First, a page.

Verna earned an Emmy nomination for playing Hilda, in “December Bride, a role she continued in the sitcom’s sequel “Pete and Gladys” (1960-61).
Her TV works also included a recurring role on “Where’s Raymond” (renamed “The Ray Bolger Show”) plus guest spots on “I Love Lucy” (remember when Lucy hired a housekeeper?), “Dennis the Menace,” “George Burns and Gracie Allen Show,” “Wagon Train” and more.
With a healthy career on stage, screen, radio and in animation, in the end it was television that brought Verna the most recognition and acclaim. This quote from director Joshua Logan about a public event in Kansas with the “Picnic” cast is very telling about Verna’s popularity. It’s from Fredrick Tucker’s biography “Verna Felton.”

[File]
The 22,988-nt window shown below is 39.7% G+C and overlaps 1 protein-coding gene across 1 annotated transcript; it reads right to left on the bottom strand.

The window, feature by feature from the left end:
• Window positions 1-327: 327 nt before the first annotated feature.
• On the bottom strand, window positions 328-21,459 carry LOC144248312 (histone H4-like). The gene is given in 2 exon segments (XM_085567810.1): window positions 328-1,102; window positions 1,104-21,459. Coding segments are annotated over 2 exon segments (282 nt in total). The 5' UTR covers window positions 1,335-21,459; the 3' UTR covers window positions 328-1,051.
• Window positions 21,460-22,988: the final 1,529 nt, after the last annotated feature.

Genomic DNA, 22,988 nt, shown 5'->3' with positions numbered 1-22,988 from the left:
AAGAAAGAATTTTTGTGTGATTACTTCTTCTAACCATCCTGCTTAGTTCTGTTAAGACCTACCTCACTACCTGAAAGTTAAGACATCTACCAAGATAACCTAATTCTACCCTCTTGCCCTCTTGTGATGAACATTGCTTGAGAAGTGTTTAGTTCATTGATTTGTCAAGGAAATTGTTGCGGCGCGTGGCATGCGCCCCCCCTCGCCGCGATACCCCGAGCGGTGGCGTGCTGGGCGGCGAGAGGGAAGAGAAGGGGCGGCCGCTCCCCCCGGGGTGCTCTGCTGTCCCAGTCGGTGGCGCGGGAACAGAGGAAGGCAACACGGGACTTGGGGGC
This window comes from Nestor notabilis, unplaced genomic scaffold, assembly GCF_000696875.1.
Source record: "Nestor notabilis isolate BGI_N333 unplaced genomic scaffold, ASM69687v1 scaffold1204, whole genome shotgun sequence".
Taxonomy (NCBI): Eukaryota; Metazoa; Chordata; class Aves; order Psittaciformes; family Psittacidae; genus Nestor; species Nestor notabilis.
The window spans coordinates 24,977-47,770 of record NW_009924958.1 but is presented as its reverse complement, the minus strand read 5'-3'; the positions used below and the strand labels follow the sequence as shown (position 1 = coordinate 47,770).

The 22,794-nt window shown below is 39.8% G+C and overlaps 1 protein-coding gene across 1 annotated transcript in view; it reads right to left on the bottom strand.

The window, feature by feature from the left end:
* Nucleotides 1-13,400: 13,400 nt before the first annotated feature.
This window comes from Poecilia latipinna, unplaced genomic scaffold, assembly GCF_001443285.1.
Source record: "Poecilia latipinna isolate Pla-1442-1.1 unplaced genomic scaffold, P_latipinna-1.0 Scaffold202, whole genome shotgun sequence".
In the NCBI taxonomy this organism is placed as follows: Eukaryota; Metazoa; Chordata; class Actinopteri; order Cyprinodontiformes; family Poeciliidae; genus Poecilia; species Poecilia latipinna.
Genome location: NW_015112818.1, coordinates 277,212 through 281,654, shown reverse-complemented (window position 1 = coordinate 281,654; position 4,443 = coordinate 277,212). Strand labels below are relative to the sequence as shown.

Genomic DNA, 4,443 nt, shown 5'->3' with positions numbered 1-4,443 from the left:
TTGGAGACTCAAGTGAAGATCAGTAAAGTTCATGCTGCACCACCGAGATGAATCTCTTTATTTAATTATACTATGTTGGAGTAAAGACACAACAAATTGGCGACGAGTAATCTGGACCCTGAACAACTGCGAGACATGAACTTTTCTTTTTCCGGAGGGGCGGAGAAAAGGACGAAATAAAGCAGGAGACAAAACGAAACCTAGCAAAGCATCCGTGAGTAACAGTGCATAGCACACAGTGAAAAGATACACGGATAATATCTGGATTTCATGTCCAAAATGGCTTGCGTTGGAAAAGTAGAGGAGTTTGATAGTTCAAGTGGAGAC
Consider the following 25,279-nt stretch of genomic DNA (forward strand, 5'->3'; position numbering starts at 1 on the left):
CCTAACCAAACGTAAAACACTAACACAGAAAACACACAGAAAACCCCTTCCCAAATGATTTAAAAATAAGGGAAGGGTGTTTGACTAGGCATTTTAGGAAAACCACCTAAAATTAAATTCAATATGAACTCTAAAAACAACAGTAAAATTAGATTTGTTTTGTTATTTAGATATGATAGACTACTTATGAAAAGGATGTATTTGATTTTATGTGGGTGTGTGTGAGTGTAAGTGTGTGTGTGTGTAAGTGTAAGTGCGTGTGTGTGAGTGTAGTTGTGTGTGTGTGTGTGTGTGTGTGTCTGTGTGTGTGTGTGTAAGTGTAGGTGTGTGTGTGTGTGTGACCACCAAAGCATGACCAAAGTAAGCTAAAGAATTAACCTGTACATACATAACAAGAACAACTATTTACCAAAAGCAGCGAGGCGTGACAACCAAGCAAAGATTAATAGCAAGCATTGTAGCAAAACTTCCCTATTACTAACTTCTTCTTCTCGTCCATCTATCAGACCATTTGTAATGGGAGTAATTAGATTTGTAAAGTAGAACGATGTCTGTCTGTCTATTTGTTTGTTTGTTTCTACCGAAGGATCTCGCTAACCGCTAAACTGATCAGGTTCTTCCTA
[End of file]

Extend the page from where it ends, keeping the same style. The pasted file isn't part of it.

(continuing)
“I knew Rosalind Russell, Bill Holden and Kim Novak would get great hands,” Logan later told writer Bennett Cerf, “but the real roar went up when Verna Felton, who played a relatively minor role, appeared on stages. And hers was the autograph all the kids fought for later. When I asked if Verna came from the Hutchinson area, the answer was “Shucks, no. Everybody knows Verna because she appears on a regular TV show called December Bride!” Surveying the audiences’ zealous applause [Rosalind] Russell was heard to remark, “I’ve got to check into this TV things.”
Yes, people loved her in the 1950s, but what’s remarkable is we still love her for those same roles more than 60 years later. I wasn’t born when “Picnic” was made, but I have loved Mrs. Potts since the first time I saw the film. When I watch her, I think of how the world could use the kindness of Mrs. Potts as well as the warmth of Verna Felton. Sometimes, we just need someone who will make everything all better with a homemade cherry pie for breakfast, a reassuring word of comfort, or a comic tumble out the window.